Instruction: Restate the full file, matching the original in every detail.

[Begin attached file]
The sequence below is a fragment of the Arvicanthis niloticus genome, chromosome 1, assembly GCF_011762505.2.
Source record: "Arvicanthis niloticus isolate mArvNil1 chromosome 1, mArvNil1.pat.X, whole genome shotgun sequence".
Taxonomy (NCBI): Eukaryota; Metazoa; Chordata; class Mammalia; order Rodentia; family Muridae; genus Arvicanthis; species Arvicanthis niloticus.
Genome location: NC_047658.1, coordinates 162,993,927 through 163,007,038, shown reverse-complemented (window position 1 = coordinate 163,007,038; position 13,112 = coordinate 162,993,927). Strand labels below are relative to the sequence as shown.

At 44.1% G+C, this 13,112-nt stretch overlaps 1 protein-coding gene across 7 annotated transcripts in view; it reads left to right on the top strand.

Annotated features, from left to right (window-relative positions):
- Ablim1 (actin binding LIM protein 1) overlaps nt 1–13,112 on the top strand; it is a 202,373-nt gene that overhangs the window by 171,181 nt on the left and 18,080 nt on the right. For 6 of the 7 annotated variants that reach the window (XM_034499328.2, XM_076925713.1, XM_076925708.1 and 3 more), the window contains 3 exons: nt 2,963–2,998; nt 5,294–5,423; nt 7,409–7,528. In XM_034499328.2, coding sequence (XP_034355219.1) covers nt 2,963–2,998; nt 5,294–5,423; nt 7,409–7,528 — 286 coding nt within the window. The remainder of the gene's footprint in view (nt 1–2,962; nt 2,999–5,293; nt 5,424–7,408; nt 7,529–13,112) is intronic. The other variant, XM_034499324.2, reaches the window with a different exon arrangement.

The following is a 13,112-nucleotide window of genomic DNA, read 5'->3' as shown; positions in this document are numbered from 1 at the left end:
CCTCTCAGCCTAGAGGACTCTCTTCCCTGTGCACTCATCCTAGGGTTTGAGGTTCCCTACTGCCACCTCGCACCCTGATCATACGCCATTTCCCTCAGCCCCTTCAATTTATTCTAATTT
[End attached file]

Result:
The sequence below is a fragment of the Arvicanthis niloticus genome, chromosome 1, assembly GCF_011762505.2.
Source record: "Arvicanthis niloticus isolate mArvNil1 chromosome 1, mArvNil1.pat.X, whole genome shotgun sequence".
Taxonomy (NCBI): Eukaryota; Metazoa; Chordata; class Mammalia; order Rodentia; family Muridae; genus Arvicanthis; species Arvicanthis niloticus.
Genome location: NC_047658.1, coordinates 162,993,927 through 163,007,038, shown reverse-complemented (window position 1 = coordinate 163,007,038; position 13,112 = coordinate 162,993,927). Strand labels below are relative to the sequence as shown.

At 44.1% G+C, this 13,112-nt stretch overlaps 1 protein-coding gene across 7 annotated transcripts in view; it reads left to right on the top strand.

Annotated features, from left to right (window-relative positions):
- Ablim1 (actin binding LIM protein 1) overlaps nt 1–13,112 on the top strand; it is a 202,373-nt gene that overhangs the window by 171,181 nt on the left and 18,080 nt on the right. For 6 of the 7 annotated variants that reach the window (XM_034499328.2, XM_076925713.1, XM_076925708.1 and 3 more), the window contains 3 exons: nt 2,963–2,998; nt 5,294–5,423; nt 7,409–7,528. In XM_034499328.2, coding sequence (XP_034355219.1) covers nt 2,963–2,998; nt 5,294–5,423; nt 7,409–7,528 — 286 coding nt within the window. The remainder of the gene's footprint in view (nt 1–2,962; nt 2,999–5,293; nt 5,424–7,408; nt 7,529–13,112) is intronic. The other variant, XM_034499324.2, reaches the window with a different exon arrangement.

The following is a 13,112-nucleotide window of genomic DNA, read 5'->3' as shown; positions in this document are numbered from 1 at the left end:
CCTCTCAGCCTAGAGGACTCTCTTCCCTGTGCACTCATCCTAGGGTTTGAGGTTCCCTACTGCCACCTCGCACCCTGATCATACGCCATTTCCCTCAGCCCCTTCAATTTATTCTAATTT